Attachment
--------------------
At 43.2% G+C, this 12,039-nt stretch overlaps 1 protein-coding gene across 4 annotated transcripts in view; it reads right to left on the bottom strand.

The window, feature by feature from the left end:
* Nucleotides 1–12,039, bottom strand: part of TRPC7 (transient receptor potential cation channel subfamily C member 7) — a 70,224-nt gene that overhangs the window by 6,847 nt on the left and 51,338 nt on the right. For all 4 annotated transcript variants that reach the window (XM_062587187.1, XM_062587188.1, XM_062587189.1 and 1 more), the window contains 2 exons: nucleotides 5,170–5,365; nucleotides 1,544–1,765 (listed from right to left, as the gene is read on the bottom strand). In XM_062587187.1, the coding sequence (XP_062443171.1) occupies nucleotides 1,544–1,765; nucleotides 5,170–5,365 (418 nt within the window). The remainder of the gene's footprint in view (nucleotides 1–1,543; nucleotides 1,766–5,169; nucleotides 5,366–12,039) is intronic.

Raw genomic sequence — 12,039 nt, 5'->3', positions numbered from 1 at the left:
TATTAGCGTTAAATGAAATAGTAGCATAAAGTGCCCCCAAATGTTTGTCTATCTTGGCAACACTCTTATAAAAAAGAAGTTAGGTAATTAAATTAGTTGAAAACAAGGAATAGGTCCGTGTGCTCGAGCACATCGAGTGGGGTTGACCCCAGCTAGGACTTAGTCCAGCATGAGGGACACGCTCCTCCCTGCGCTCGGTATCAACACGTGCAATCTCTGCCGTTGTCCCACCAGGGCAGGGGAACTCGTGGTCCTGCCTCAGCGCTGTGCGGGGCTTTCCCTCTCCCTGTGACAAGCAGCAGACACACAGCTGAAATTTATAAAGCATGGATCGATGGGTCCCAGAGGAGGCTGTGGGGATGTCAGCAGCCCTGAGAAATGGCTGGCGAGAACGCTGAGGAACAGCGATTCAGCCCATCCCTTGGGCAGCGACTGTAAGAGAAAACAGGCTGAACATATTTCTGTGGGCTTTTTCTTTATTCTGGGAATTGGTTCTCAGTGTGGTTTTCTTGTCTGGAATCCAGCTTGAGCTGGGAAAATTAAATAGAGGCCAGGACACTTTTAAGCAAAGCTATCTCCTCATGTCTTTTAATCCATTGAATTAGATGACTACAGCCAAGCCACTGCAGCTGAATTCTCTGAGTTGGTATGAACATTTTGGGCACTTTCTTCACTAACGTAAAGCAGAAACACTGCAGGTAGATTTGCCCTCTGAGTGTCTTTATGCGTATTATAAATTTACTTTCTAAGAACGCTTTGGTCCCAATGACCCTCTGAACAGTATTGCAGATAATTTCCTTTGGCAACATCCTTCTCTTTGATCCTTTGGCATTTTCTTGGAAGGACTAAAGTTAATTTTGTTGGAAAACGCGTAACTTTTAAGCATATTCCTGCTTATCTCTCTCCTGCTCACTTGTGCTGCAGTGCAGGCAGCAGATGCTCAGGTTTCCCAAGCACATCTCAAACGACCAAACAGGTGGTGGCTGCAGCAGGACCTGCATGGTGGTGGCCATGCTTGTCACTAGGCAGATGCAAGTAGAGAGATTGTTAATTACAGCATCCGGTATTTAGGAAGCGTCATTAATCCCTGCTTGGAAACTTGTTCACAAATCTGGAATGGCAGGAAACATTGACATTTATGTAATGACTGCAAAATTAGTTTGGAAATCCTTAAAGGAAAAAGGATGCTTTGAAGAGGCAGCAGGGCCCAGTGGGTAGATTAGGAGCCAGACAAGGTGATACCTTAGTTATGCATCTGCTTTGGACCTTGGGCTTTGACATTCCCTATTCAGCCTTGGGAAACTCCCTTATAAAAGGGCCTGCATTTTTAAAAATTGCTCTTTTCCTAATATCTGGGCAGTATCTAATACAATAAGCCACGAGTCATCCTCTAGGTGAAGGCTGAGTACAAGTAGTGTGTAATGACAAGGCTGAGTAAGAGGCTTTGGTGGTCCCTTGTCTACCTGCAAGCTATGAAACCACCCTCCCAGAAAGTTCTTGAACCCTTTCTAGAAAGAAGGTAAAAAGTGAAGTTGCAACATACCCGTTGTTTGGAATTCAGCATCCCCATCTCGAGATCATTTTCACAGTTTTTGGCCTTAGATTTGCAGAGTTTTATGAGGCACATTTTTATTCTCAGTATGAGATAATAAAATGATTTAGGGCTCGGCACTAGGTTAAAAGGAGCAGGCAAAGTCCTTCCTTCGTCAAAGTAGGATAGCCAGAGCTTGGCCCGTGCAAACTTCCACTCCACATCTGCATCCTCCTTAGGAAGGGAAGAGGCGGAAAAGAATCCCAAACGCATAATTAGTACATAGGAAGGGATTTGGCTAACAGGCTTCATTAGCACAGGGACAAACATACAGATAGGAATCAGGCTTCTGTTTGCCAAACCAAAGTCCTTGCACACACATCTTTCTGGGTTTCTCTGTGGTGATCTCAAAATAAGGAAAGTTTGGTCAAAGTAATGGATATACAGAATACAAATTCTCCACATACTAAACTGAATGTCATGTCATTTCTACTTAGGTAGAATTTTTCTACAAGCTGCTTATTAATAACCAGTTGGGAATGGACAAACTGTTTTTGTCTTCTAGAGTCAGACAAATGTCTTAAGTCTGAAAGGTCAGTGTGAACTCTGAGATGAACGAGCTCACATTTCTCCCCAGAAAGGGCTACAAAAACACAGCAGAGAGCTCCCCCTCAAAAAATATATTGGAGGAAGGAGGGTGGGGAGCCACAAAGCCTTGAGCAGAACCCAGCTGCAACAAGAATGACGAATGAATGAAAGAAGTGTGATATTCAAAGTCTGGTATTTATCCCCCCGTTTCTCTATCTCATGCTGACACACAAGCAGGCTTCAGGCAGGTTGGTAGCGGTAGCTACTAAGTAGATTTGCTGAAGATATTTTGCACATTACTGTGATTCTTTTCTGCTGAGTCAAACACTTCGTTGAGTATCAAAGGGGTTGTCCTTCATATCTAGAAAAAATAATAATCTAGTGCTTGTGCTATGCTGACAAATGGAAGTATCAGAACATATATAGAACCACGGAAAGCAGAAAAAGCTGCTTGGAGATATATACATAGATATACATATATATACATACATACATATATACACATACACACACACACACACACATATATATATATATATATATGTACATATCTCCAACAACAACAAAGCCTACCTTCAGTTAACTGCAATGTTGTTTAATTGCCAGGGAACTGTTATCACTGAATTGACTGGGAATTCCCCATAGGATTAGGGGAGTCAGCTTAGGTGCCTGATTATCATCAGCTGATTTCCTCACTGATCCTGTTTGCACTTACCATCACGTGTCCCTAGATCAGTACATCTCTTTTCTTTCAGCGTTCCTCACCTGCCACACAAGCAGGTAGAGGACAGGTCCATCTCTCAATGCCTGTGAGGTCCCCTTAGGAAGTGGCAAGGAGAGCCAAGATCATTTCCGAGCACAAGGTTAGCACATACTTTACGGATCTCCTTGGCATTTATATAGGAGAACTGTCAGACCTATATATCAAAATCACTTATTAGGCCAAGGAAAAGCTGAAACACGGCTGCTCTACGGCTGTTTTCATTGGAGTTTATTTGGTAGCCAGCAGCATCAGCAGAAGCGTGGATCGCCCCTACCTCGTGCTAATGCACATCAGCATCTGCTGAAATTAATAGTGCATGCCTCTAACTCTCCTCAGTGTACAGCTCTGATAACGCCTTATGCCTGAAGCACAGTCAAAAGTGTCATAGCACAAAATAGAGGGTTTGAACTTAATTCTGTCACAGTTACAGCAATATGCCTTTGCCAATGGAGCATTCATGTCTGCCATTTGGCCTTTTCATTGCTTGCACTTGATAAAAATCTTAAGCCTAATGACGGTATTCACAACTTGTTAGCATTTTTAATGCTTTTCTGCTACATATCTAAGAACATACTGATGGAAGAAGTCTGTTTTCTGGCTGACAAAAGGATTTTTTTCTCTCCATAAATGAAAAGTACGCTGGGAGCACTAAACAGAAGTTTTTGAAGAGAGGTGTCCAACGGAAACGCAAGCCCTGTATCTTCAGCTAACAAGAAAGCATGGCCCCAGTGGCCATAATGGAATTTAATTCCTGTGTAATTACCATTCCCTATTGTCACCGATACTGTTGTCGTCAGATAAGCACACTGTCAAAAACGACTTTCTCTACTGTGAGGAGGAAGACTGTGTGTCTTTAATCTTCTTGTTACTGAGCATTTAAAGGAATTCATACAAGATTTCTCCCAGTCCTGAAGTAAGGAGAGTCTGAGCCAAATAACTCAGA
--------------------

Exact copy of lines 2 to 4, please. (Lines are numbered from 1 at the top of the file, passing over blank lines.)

The window, feature by feature from the left end:
* Nucleotides 1–12,039, bottom strand: part of TRPC7 (transient receptor potential cation channel subfamily C member 7) — a 70,224-nt gene that overhangs the window by 6,847 nt on the left and 51,338 nt on the right. For all 4 annotated transcript variants that reach the window (XM_062587187.1, XM_062587188.1, XM_062587189.1 and 1 more), the window contains 2 exons: nucleotides 5,170–5,365; nucleotides 1,544–1,765 (listed from right to left, as the gene is read on the bottom strand). In XM_062587187.1, the coding sequence (XP_062443171.1) occupies nucleotides 1,544–1,765; nucleotides 5,170–5,365 (418 nt within the window). The remainder of the gene's footprint in view (nucleotides 1–1,543; nucleotides 1,766–5,169; nucleotides 5,366–12,039) is intronic.

Raw genomic sequence — 12,039 nt, 5'->3', positions numbered from 1 at the left: